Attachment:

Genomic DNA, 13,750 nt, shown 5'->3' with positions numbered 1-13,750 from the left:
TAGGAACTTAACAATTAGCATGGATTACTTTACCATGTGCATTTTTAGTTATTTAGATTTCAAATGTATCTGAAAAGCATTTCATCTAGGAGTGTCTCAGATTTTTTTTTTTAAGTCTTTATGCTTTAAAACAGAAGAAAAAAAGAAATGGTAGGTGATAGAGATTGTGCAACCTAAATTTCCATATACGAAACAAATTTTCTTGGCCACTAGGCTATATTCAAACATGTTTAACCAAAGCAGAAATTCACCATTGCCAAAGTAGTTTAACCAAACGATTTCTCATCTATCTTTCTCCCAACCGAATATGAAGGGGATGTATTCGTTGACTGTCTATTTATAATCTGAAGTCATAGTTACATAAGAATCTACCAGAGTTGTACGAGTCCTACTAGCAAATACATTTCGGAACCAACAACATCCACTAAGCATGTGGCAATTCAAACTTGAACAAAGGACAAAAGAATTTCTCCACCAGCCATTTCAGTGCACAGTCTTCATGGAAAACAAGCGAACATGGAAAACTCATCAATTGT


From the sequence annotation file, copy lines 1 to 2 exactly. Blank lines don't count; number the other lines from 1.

Genomic DNA, 13,750 nt, shown 5'->3' with positions numbered 1-13,750 from the left:
TAGGAACTTAACAATTAGCATGGATTACTTTACCATGTGCATTTTTAGTTATTTAGATTTCAAATGTATCTGAAAAGCATTTCATCTAGGAGTGTCTCAGATTTTTTTTTTTAAGTCTTTATGCTTTAAAACAGAAGAAAAAAAGAAATGGTAGGTGATAGAGATTGTGCAACCTAAATTTCCATATACGAAACAAATTTTCTTGGCCACTAGGCTATATTCAAACATGTTTAACCAAAGCAGAAATTCACCATTGCCAAAGTAGTTTAACCAAACGATTTCTCATCTATCTTTCTCCCAACCGAATATGAAGGGGATGTATTCGTTGACTGTCTATTTATAATCTGAAGTCATAGTTACATAAGAATCTACCAGAGTTGTACGAGTCCTACTAGCAAATACATTTCGGAACCAACAACATCCACTAAGCATGTGGCAATTCAAACTTGAACAAAGGACAAAAGAATTTCTCCACCAGCCATTTCAGTGCACAGTCTTCATGGAAAACAAGCGAACATGGAAAACTCATCAATTGT